What is the horizontal gaze nystagmus test?

| Sep 19, 2018 | Field Sobriety Tests

If you were pulled over for suspected drunk driving and officers administered the standard roadside field sobriety tests, one of them was the horizontal gaze nystagmus (HGN) test. This may have just seemed like an officer was shining a light in your eyes and asking you to follow their finger. How could that determine whether you were under the influence, and can it be used in court to convict you?

First, it’s important to understand what HGN is. It’s an involuntary motion of the eyes when they move sideways that increases when a person is under the influence of alcohol and certain drugs. You can’t “fake” your way out of an HGN test because you don’t know you’re doing it.

The National Highway Traffic Safety Administration (NHTSA) has long considered the HGN test to be the most accurate of the three most common field sobriety tests — more so than the walk-and-turn and one-leg stand tests. Together, the three have been shown to have an 83 percent accuracy rate in spotting people with blood alcohol concentration (BAC) of at least .10 percent.

Just like Breathalyzer test results and other evidence, an attorney may be able to challenge the results of an HGN test in court. Officers have to be trained in how to conduct the test and to follow the correct procedures.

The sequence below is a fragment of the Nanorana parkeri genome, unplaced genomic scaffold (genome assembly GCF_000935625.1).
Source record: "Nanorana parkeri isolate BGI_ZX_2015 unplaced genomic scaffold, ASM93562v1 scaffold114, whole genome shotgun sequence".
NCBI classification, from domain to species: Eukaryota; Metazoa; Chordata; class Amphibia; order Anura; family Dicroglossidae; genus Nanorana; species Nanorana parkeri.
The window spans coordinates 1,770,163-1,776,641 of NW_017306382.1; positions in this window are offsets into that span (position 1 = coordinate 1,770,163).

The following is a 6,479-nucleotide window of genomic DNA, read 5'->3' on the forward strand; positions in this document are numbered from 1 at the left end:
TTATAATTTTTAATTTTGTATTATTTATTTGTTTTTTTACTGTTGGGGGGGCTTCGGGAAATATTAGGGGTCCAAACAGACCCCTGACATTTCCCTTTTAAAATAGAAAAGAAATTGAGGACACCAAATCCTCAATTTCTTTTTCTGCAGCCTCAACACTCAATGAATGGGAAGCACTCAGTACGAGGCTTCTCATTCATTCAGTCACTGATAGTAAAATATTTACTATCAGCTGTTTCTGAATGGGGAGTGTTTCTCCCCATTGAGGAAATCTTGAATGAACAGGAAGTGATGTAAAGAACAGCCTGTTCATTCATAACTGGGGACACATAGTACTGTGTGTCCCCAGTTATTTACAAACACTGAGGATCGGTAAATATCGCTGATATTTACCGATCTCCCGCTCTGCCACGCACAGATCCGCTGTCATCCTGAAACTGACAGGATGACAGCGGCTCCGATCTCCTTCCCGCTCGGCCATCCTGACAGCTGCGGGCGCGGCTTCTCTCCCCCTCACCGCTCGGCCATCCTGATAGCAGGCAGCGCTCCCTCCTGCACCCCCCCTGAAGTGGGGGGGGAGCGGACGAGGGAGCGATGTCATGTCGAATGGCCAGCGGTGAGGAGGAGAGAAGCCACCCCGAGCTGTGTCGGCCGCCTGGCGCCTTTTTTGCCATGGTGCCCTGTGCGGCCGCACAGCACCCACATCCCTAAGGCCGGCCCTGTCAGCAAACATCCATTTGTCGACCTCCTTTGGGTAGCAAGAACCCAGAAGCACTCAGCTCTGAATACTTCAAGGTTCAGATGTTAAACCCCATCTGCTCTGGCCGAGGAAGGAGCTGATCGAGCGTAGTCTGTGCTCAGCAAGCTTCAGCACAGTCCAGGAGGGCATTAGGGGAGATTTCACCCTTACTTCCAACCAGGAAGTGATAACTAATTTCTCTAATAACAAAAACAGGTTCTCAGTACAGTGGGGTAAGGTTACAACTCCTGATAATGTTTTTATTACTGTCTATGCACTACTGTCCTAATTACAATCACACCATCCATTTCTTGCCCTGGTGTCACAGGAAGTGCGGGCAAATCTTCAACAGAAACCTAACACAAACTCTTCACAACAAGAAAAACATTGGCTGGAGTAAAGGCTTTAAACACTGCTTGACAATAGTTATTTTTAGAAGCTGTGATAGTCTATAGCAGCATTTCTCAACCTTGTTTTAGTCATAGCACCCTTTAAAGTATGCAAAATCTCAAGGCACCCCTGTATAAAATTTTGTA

For example, they need to make sure that the person to whom they’re administering the test is facing away from the police car’s lights and not impacted by the lights of other vehicles in the area. Further, there are other things besides alcohol and drugs that can impact a person’s HGN, such as fluid in the inner ear and even eye strain.

If you or a loved one is facing DUI charges, it’s important to know that you have a right to challenge all evidence against you, including the calibration of the Breathalyzer and how any field sobriety tests were administered. An experienced Maryland DUI attorney can provide valuable guidance and work to protect your rights.

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